Sarah McIver, the 3rd Canadian detained in China, not linked to previous arrests, Trudeau says
PM says calling Chinese leader could escalate situation, make it harder to free others
The case of Albertan Sarah McIver — the third Canadian recently taken into custody in China — does not appear to be related to the detention of two others, Prime Minister Justin Trudeau said Wednesday.
Trudeau made the remarks in his year-end news conference after officials from Global Affairs Canada confirmed that a third Canadian had been arrested by Chinese officials.
"The others arrested ... were accused of serious crimes, problems regarding national security, intelligence, so those cases are more serious," Trudeau said in French. "We're currently looking at them.
"We've only got the preliminary indications ... that it's not linked to a matter of national security for the Chinese. The two situations are very different. The allegations of national security problems, even objectively, are very different from a routine case or a problem with a visa or something of that nature."
Global Affairs Canada said it's providing assistance to the family but declined to provide any details about the individual, citing privacy concerns.
The Canadian Press is reporting she is from Alberta. A source told CBC News she was teaching in China when she was detained.
Canada has faced harsh criticism from Chinese officials and media since Meng Wanzhou, a top executive with China-based telecom giant Huawei, was arrested in Vancouver earlier this month. Meng was arrested at the request of U.S. officials and released on bail pending extradition proceedings.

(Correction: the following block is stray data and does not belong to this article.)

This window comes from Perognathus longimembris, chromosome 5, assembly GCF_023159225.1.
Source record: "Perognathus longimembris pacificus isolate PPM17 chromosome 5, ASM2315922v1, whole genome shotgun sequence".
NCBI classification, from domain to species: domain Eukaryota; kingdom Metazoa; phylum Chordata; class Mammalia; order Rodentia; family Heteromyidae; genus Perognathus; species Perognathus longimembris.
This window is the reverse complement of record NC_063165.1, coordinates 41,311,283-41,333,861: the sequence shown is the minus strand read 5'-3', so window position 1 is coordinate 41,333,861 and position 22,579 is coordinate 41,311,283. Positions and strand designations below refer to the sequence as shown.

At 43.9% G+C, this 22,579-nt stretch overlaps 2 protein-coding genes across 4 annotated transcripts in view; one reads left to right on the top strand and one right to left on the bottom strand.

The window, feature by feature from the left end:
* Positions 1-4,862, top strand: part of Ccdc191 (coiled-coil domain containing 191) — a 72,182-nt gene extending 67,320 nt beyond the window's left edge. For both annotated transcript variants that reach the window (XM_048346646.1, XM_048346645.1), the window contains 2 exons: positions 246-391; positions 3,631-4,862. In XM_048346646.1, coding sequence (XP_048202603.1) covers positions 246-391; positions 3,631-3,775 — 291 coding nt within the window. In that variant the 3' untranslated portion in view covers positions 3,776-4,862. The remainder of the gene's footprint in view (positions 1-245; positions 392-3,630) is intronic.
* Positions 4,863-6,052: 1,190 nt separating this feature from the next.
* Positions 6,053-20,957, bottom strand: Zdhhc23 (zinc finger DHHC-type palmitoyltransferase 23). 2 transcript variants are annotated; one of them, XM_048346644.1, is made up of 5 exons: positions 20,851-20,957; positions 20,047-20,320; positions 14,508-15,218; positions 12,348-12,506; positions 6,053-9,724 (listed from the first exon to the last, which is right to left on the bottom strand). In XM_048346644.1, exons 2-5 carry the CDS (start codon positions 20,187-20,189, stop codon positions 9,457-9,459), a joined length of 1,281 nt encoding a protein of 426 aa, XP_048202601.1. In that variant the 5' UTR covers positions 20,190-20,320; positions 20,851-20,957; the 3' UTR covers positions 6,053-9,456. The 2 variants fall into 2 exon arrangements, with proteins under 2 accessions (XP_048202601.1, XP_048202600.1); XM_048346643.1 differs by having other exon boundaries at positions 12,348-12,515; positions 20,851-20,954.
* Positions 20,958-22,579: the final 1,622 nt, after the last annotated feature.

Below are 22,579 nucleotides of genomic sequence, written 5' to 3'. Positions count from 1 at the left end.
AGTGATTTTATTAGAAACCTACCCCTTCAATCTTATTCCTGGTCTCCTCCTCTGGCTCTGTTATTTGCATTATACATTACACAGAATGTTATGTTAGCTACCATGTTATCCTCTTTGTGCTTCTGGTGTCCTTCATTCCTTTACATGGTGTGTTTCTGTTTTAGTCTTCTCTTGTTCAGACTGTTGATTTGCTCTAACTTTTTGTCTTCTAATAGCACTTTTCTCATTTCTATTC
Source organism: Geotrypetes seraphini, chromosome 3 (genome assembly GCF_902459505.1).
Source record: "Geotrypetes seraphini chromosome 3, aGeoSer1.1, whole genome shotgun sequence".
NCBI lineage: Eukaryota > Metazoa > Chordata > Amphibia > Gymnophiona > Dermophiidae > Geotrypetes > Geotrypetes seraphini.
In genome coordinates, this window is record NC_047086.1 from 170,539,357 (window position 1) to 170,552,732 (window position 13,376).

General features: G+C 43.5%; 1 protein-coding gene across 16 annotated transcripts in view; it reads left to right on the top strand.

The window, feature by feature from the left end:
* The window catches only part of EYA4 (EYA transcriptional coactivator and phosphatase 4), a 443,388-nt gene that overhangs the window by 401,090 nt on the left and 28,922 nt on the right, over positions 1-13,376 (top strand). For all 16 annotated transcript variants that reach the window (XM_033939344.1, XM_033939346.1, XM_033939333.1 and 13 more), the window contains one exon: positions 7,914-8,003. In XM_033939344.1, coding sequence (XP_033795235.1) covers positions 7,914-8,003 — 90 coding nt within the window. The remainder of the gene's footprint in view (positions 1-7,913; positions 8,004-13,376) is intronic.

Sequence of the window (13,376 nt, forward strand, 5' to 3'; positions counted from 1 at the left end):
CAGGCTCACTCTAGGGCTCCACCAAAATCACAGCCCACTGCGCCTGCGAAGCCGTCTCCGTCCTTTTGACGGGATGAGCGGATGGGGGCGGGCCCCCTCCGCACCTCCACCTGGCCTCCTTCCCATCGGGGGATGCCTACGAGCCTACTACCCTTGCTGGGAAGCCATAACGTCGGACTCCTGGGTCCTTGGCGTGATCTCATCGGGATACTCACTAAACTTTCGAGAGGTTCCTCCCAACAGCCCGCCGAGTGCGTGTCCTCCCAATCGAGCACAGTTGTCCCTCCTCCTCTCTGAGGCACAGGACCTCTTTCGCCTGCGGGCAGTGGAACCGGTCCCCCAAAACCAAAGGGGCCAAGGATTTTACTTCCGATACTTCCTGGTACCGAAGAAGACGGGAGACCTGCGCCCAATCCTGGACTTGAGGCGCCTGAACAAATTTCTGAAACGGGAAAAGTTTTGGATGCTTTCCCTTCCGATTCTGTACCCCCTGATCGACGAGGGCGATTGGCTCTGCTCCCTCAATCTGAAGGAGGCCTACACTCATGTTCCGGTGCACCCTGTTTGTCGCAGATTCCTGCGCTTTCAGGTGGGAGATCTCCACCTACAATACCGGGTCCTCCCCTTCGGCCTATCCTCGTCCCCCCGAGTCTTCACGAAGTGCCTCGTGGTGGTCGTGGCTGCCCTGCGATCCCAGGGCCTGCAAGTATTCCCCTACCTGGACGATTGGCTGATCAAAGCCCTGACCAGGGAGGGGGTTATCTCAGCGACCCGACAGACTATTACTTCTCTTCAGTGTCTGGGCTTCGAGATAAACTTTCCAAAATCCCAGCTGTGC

Not long after Meng's arrest, Chinese officials confirmed two Canadian men had been detained on national security concerns.
One of the Canadians, Michael Kovrig, served as a diplomat with GAC but was on leave to work with a non-governmental organization at the time of his arrest in China. The other man, Michael Spavor, is a businessman who arranges tours of North Korea.
Trudeau was asked if he thought it was time for him to reach out personally to Chinese President Xi Jinping and formally request the release of Kovrig and Spavor.
"When I was in opposition ... I remember standing in the House and challenging (Prime Minister Stephen) Harper to pick up the phone and get this Canadian released. I now understand that it's always a lot more complicated than that," he said.
Trudeau said that one of the things he's learned over the past three years as prime minister, through being involved in consular cases with "a modest amount of success," is that every case is different and requires a unique approach.
"Sometimes, politicizing or amplifying the level of public discourse on this may be satisfying in the short term, but would not contribute to the outcome we all want, which is for Canadians to be safe and secure," he said.
Erin O'Toole, the Conservative foreign affairs critic, revealed on Twitter this morning that his office contacted Foreign Affairs Minister Chrystia Freeland's office Tuesday after hearing from an MP who had been contacted by the then unnamed Canadian detainee's family.
"The family reached out to their MP, who reached out to me on how best to accelerate action. We have a contact in Freeland's office for consular issues and contacted them immediately," O'Toole told CBC News.